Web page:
Google Home is quite the digital chameleon -- it can become a speakerphone, a game center, an audiobook library or a smart home hub, and it can change in and out of those things and more with just a word. But hands-down, the most popular form Google Home takes for most people is that of a limitless jukebox with a nearly infinite song library. Google Home can play practically any and every song you've ever wanted to hear -- and can pipe it all throughout your entire house -- with but one limitation: the music service or services you link to it.
Connecting your music subscriptions to Google Home might seem like a simple task, but it's one that far too many people put off until "later" in the rush to set up their smart speaker. Do that, though, and your speaker might not play the exact music you ask for, especially if you're already paying for a streaming service like Spotify or Pandora. And if you've avoided having to choose a default music service because you use
, which hadn't been supported, now you have no excuse -- as of December, Google Home now officially supports Apple Music, too.
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Whether you already have a Google Home or
speaker, or you're setting one up for the first time, taking five minutes to make a few simple adjustments can mean the difference between limited access to the music you love and an almost unlimited world of musical possibilities.
Here's how to figure out which plans will give you the best music experience on your Google Home or
Nest smart speaker, as well as how to set them up so they work seamlessly.
Here's how to find the settings menu you'll need
If you don't link the music services you use to the Google Home app, you'll wind up jamming to a generic
account with limited playback options and annoying ads. Same even if you do link a different paid service but leave YouTube Music as the default.
Any time you request a song, artist, genre or station without identifying which service you want to use, Google Home will automatically try to play your request from your default service first, so you'll want to use the best one you've got.
Here's how to link your music services to Google Home:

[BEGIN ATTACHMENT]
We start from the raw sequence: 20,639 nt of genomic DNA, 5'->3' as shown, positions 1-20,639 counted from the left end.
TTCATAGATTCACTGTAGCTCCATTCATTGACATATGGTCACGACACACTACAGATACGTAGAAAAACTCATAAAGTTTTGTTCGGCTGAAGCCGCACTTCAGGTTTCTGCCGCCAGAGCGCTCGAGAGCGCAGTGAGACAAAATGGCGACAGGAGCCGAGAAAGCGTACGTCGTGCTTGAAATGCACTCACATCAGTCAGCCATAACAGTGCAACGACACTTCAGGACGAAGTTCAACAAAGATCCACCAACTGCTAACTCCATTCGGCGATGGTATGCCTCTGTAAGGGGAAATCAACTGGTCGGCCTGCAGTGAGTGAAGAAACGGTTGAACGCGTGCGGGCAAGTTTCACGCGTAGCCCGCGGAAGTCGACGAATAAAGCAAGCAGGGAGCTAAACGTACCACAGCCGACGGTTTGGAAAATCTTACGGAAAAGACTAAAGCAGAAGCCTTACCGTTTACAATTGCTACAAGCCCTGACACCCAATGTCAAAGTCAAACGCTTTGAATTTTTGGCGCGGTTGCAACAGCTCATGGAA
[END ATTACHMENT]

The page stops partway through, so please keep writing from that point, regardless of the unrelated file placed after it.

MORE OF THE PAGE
1. Open the Google Home app and tap on the Settings button.
2. In the bottom half of the list, tap Music (for Sirius XM, tap Radio).
3. Find the services you use and tap the link icon (the chain link icon to the right of each service).
4. On the screen that pops up, tap Link Account.
5. Enter your username and password for the service you're linking to and tap Log In.
Once you've linked all your services, simply tap the circle to the right of the one you want to use as your default. (Note that SiriusXM cannot be set as a default since it's a broadcast service.) You can also choose No default, but with so many free services available, why would you?
You can link up to 6 music services, but only 5 can be made default
In all, there are six music subscription services you can link to your Google Home account, all but one of which -- SiriusXM radio -- can be set as your default. Three of the available services -- Spotify, YouTube Music and Pandora -- offer free tiers that allow you to personalize your listening experience (playlists, favorites, etc.) but force you to suffer through audio advertisements instead of charging you a monthly fee. There's another tradeoff for using one of the free services, too: You can't choose specific songs to play, only "stations" built around requested songs.
Otherwise, the paid options are all more or less equal to one another with regard to their music libraries and other features, but with a few little ancillary differences that may sway you one way or another (for example, YouTube Music Premium also cancels ads when you watch
Here are your six Google Home music service options:
continues to hold the top spot on CNET's list of best music streaming services, in part because it has the most versatile free tier. That said, if you're thinking of coughing up $10 a month for Spotify Premium, consider YouTube Premium instead for the bonus of ad-free YouTube videos.
Apple Music was relatively late to the music subscription party, arriving almost four years after Spotify debuted in the US. Still, Apple Music caught on fast, and now has an estimated 72 million subscribers worldwide (compared to Spotify's 130 million) with access to as vast a music library as any other top-shelf service.
YouTube Music is a relative newcomer, but its library is just as robust as any of the others. As a huge bonus, the $10-a-month YouTube Premium plan not only cuts the commercials out of your music but gets rid of ads on YouTube videos as well.
made a name for itself well over a decade ago with the first algorithm-based radio stations. Nowadays, Pandora has two paid tiers: $5 for ad-free on-demand music and $10 for the same, plus you can make playlists.
Deezer is considered the French rival to Sweden's Spotify, but beyond that we don't have much experience with the service. Although Deezer does offer a free tier, only the paid premium plan works with Google Home.